Dr Williams’ Pink Pills for Pale People and the hybrid pathways of Chinese
range of ills: anaemia, consumption, scrofula, rickets, fits, chronic erysipelas, bronchitis, lumbago, rheumatism, rheumatic gout, sciatica, eczema, paralysis, locomotor ataxy, neuralgia, St Vitus's Dance, and nervous headache.
This list of purported uses was not exhaustive, since other advertisements emphasised different sets of ailments. Another Illustrated London News advertisement from 1898, for example, claimed to have healed an ex-Royal Marines sergeant who had ‘suffered more than most men in a lifetime
fancy dress ‘Variety Race’ and during a
period of night duty, Harris persuaded another nurse to cover her
duties until 3 a.m. so that she could attend a local English colonists’
dance, leaving at 2 a.m. to complete her duty. It seems she did not
even stop to change into civilian clothes, claiming to have proudly
worn her nurse’s uniform while indulging in ‘plenty of dancing’ and
enjoying herself ‘immensely’ as it ‘was very jolly’.48 During their service in South Africa, nurses recorded their many varied excursions
in their personal correspondence. They recorded their
men in readiness to return
to battle. Nursing sisters thus created a space for themselves in
front-line duties. The chapter demonstrates that the use of humour
to support healing helped to dispel anxieties about impropriety in
the encounter between young single women and vulnerable male
soldiers and to further support nurses’ presence in the masculine
world of war.
The chapter then examines the morale-boosting presence of nurses
outside the hospital ward as they became dance partners, dinner
guests and potential wives for healthy male
Base Hospital Is Not a Coney Island Dance Hall’, presents a
handful of clear examples of serious bullying on the part of medical
officers, though it is unclear whether these can be viewed as typical.12
Julia Stimson’s ‘splendid women’
American nurse Julia Stimson appears to have had no difficulties in her
relationships with medical officers. Her charismatic personality and
apparently resolute refusal to see anything but good in any of her colleagues seems to have inoculated her against the problems encountered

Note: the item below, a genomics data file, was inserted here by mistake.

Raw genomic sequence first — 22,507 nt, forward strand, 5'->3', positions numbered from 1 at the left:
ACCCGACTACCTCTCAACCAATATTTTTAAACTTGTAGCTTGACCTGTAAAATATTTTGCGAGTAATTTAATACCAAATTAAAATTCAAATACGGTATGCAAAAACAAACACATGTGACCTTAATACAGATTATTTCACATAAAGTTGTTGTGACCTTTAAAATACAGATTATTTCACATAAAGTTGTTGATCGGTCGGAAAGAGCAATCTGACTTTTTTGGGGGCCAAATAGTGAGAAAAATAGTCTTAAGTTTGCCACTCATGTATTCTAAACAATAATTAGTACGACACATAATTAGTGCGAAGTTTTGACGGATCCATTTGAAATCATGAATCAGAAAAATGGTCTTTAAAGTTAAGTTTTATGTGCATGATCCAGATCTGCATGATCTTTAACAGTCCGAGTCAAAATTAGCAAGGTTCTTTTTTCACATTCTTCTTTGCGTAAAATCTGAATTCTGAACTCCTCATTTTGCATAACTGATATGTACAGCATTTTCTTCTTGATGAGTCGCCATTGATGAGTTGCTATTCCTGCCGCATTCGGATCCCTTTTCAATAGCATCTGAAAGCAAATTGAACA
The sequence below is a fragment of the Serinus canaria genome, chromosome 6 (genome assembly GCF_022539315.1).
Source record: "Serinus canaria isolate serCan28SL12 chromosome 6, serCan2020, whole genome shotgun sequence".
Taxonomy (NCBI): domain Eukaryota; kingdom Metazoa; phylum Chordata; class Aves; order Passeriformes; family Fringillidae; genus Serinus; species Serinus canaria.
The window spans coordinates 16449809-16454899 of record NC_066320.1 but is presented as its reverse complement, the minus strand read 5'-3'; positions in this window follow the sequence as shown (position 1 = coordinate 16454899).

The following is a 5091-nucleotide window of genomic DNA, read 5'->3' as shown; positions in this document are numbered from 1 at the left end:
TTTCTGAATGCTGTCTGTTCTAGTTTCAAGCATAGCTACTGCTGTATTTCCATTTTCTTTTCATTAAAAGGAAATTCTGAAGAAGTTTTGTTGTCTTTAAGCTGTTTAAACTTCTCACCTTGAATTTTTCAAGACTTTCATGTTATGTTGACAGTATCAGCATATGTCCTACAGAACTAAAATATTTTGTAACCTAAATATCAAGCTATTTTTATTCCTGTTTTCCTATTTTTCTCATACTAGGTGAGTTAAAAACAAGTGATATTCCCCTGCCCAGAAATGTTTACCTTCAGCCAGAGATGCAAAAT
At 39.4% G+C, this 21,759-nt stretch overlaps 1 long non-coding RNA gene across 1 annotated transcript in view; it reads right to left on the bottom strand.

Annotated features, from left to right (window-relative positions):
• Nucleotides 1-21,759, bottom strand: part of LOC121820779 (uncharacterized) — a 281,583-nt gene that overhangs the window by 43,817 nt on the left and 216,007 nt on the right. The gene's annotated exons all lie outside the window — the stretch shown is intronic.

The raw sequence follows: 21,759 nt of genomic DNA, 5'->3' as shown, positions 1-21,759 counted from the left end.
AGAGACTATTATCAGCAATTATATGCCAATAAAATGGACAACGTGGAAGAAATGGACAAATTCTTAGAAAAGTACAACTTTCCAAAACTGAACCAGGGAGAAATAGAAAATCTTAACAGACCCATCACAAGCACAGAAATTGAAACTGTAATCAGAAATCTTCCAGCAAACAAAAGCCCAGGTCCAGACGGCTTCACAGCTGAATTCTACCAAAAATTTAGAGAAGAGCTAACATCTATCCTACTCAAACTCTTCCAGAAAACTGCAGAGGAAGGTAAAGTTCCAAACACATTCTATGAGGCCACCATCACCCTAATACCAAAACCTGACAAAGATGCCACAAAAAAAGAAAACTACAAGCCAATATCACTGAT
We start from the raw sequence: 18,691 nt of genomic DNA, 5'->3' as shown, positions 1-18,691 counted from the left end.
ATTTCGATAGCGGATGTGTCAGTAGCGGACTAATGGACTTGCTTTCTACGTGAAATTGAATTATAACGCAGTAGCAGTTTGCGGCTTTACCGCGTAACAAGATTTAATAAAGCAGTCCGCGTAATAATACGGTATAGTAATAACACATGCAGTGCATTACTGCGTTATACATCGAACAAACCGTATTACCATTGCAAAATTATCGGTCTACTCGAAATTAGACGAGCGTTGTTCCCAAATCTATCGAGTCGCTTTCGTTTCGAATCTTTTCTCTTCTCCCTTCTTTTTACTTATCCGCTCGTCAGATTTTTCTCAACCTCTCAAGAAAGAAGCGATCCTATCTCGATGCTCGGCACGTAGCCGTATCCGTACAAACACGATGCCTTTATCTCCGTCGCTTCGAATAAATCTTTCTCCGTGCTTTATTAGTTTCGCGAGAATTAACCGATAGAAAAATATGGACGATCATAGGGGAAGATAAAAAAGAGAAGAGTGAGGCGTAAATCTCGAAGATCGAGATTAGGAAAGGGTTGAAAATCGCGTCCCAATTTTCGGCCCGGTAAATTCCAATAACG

by some other senior nurses
relief services and instructed mothers how to care for their infants.
She stated, ‘For Biafrans, this is a war for independence. We are fighting for our rights …. If they leave us alone, that is all we want.’54 In
addition to meeting immediate needs for survival, this Biafran nun
was working for her nation.
The film also shows a white Irish nun embodying the idea of cultural change. Rather than criticising African dances, as missionaries
did in the past, this nun joined in an African dance performed with
Biafran women. She was Sister M. Conrad Clifford, a Holy Rosary
,660 ANC nurses served with the
American Expeditionary Force in Europe’: Kimberly Jensen, ‘A Base Hospital
Is Not a Coney Island Dance Hall: American Women Nurses, Hostile Work
Environment, and Military Rank in the First World War’, Frontiers, 26.2
(2005): 206–35 (208–9). A very small number of volunteer nurses were incorporated into the US Army Medical Services.
95 Kimberly Jensen, ‘A Base Hospital Is Not a Coney Island Dance Hall’: 211.
96 Sarnecky, A History of the US Army Nurse Corps: 80–1.
97 Sarnecky, A History of the US Army Nurse Corps: 83. Brief histories of a
report – Belsen Concentration Camp’, 3
(c. June 1945), IWM Documents 10541.
31 Brooks, ‘“The nurse stoops down … for me”’, 226; Reilly, ‘Cleaner, carer and
occasional dance partner?’, 156.
32 Reilly, ‘Cleaner, carer and occasional dance partner?’, 156
33 Mary Copeland, in Barbara Mortimer, Sisters: Extraordinary True-Life
Stories from Nurses in World War Two (London: Hutchinson, 2012), 227.
34 Mary Sands, ‘Notes on dealing with Belsen’ (April 1993), 6, MMM Belsen
Concentration Camp – 1 945. For some reason, Sands calls Bergen-Belsen,
‘Belsen-Bergen’; it is
Component in Persecutory Delusions’. In 1938, Bender
developed a method for testing the ‘perceptual problems of
schizophrenic children’, in which she gave children gestalt
figures to draw. 47 From the late 1930s, she began to test the
responses of ‘schizophrenic’ children, arguing that
their responses showed an ‘accelerated impulse to motion,
action, whirling, dancing, and
Amy danced off into the conservatory which opened out
of the room, before the gaunt, pale, unwashed, unshaven weaver was
ushered in. There he stood at the door sleeking his hair with old country
habit, and every now and then stealing a glance round at the splendour of
‘Well, Wilson, and what you want to-day,
‘Please, sir, Davenport's ill of the fever, and
Wilson, Tissue Culture in Science and Society: The Public Life of
a Biological Technique in Twentieth Century Britain (Basingstoke:
Palgrave Macmillan, 2011) pp. 8–27.
62 On interwar attitudes to orthodox medicine, see Martin Pugh, We
Danced all Night: A Social History of Britain Between the Wars
(London: Vintage, 2009) pp. 37–42.
63 Anna K. Mayer, ‘A Combative Sense of Duty: Englishness and the
Scientists’, in Christopher Lawrence and Anna K. Mayer (eds),
The making of British bioethics
Regenerating England: Science, Medicine and Culture in Inter